Data Breaches: War and Terrorism in Cyberspace

The phrase”data breach” now seems common, and looking at this infographic, data breaches are more common than we think. These days, we’re more inclined to wonder when we’ll be hacked, not if, and perhaps we wonder where, or what service we use, will be next. Then there is the issue or ransomware.

Data breaches that are familiar, like the ones at Target, JP Morgan, and Home Depot, are usually organized by hackers working towards financial gain. All of that customer data is worth something, and though such data breaches make the news for the consumer angle, there is a cyber war happening with military and political objectives—with potentially far more damaging results. Cyber terrorists and militaries have already developed technologies that are able to hack into important data systems, destroy critical infrastructure, and take down crucial things like power grids and financial systems. If this does not scare you, you should know that there are almost no direct laws that deal with the ramifications of cyber attacks, the contractors who built the failing technology, or innocent bystanders.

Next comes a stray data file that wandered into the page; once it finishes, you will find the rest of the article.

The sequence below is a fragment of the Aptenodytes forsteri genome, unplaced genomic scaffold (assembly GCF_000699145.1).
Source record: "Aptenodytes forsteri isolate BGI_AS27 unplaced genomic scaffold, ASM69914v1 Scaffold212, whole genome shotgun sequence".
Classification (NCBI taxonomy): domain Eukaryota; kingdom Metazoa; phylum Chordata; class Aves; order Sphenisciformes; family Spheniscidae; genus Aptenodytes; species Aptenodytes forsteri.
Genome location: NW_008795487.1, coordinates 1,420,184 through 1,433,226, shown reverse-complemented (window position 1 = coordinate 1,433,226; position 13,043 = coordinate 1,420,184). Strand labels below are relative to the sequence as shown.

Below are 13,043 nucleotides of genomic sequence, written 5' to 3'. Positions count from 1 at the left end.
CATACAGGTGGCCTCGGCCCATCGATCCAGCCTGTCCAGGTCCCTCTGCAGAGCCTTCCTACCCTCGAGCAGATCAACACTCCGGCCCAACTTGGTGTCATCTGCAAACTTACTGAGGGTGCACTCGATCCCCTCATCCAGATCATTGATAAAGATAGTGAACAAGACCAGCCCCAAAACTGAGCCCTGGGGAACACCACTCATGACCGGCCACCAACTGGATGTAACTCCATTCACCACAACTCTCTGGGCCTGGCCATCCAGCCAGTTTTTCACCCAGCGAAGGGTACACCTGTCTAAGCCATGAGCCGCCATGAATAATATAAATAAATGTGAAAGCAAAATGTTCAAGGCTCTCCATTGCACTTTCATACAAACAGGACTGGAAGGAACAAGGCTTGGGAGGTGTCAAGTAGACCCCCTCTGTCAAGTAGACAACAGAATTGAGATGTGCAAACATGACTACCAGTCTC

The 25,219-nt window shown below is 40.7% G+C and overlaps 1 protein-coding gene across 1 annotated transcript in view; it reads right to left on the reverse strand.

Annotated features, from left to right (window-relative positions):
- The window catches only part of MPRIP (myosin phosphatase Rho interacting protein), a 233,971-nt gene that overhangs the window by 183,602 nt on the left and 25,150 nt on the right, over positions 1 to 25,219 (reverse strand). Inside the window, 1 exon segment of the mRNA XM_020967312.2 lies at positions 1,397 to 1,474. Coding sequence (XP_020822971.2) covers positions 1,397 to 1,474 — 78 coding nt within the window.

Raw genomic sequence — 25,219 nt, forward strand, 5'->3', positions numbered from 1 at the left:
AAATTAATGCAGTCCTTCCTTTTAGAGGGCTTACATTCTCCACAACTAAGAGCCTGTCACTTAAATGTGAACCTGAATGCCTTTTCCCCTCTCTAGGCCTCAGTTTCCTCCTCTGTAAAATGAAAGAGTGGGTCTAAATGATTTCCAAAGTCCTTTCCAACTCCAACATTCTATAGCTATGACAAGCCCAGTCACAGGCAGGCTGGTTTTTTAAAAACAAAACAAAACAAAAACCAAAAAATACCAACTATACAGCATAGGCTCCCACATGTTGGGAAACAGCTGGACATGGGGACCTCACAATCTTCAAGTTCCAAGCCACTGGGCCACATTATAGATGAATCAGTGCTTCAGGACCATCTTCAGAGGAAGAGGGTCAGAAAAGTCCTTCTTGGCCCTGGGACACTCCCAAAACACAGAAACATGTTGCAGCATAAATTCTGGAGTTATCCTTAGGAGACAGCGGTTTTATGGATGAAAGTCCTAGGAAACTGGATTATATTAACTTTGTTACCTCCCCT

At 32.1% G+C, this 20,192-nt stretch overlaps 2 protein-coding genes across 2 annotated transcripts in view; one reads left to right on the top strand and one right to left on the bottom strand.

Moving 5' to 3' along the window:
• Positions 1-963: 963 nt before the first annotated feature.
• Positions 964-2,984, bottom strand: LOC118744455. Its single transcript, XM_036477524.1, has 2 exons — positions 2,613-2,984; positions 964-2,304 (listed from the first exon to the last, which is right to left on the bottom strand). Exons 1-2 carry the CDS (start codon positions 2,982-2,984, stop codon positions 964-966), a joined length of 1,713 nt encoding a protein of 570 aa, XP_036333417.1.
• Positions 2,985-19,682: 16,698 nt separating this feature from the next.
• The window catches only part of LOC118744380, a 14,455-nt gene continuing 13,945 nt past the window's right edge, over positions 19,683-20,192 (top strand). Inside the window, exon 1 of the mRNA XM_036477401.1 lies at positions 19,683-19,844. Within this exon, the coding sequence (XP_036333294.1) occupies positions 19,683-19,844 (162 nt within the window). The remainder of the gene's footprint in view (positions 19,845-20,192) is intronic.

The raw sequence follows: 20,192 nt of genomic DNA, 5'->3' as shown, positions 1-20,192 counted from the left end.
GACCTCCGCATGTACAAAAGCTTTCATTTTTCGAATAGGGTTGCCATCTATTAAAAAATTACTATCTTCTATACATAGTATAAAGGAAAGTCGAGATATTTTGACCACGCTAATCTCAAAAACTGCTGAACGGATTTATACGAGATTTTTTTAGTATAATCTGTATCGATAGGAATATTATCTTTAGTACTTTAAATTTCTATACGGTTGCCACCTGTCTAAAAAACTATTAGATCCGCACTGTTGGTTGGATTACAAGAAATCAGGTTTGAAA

On this episode of Digital Detectives, Sharon Nelson and John Simek interview cybersecurity expert David Bodenheimer about the effects of cyber attacks, whether they are likely to proliferate, the connection between the private sector and government defense, and the legal risks to contractors and bystanders.

Bodenheimer first explains how economic cyber crimes are different than cyber war, and gives some examples like the US cyber security threat in 2009, the 2007 cyberattacks on Estonia, and Stuxnet, a computer worm that destroyed many control systems in Iranian nuclear plants. He explains that there is a global cyber race and, in a few years, no self-respecting military will be without cyber attack capabilities.

Unfortunately, there are no international treaties or laws that directly govern cyber weapons and war. Bodenheimer also discusses US laws that federal agencies and contractors could face to account for damages. These could include the DHS SAFETY Act, Public Law 85-804, and various legislative proposals, but there is no clean fit.

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